A Guide to Outsourcing
Since the early 1990s, the practice of outsourcing has been growing in popularity. All types of businesses are now turning to this as a way to expand productivity while reducing in-house expenses. But what exactly is it? And is it a good idea?
When a business outsources, an outside party is hired to complete a particular task, usually to cut costs. This takes duties and responsibilities away from in-house staff, often eliminating employees and sometimes entire departments. For instance, many large companies have cut in-house customer service or human resources departments and opted for third-party call centers overseas. On a smaller scale, a locally-owned business may hire an IT specialist to come in as needed rather than retain an in-house IT staff at all times.
The primary advantage of outsourcing is a reduction in expenses. Working with outside firms or individuals can be cheaper than paying full-time salaries or purchasing required equipment.
Assigning work that was traditionally handled in-house to outside entities also frees up time and allows employees to focus on other tasks, boosting efficiency and productivity. Often, an experienced, talented third-party will complete the jobs they are hired to do better than in-house employees, which can take the business to a whole new level.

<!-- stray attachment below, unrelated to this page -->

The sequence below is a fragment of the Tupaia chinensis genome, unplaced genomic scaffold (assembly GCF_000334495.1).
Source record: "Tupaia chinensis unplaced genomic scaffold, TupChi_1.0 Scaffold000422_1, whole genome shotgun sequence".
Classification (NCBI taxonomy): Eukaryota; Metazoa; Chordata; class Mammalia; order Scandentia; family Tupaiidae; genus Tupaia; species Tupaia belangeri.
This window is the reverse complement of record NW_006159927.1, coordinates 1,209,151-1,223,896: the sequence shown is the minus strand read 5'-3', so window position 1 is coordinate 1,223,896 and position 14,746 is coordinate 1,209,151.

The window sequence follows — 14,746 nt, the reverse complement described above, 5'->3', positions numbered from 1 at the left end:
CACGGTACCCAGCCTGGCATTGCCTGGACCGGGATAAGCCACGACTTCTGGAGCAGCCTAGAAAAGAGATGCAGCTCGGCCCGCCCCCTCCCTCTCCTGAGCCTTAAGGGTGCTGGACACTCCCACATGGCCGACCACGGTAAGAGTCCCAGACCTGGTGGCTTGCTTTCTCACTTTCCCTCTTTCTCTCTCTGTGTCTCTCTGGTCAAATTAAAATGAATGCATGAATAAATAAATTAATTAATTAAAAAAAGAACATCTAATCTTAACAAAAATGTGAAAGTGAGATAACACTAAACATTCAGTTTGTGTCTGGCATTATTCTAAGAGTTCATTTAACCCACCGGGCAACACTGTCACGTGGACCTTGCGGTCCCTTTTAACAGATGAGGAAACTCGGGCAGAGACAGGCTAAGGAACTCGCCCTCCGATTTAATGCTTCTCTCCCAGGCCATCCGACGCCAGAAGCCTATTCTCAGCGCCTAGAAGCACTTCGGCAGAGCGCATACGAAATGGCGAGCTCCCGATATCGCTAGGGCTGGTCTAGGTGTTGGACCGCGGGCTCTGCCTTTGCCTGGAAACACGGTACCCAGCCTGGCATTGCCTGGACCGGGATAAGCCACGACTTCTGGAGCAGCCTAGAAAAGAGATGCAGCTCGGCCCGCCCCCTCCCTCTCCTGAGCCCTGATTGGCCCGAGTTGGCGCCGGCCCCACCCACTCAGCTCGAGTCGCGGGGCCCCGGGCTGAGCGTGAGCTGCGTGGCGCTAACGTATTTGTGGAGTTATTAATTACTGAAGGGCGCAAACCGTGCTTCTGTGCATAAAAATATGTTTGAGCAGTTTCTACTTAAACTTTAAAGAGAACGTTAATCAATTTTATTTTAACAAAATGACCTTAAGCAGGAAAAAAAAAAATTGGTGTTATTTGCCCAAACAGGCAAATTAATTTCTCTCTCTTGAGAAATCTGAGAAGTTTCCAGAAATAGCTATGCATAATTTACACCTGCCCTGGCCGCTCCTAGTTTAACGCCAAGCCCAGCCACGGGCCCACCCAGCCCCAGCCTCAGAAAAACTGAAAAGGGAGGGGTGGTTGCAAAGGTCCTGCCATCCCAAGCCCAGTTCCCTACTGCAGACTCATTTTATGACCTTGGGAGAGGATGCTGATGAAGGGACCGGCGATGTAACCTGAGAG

This can be especially beneficial for a business that is growing faster than expected. Hiring a third-party to take on some of the work can allow the business to keep up the pace.
Some people oppose outsourcing because of its impact on in-house workers. It may result in job loss for many individuals. Critics argue that cutting an entire department and opting for cheaper foreign companies takes away domestic jobs and reduces quality. Doing this may lead to bad publicity about your business.
Even if employees are retained, reassigning their tasks to outside sources may make them feel inadequate, unappreciated, or confused. Adjusting to these changes can be difficult, and it may negatively impact workplace culture.
There is also an inevitable loss of control when you outsource to a third-party. Security can be an issue as the outsourced body will have access to private business data.
Work outsourced to an individual, an independent contractor, should be handled particularly carefully. The IRS may classify an outsourced individual as an employee, which holds you responsible for withholding income taxes and paying Social Security, Medicare, and other taxes for that person.
Though not without risk, outsourcing can be an effective strategy for your business if the entity you take on is qualified and capable. Be sure to do adequate research upfront to determine if this is a good option for your company.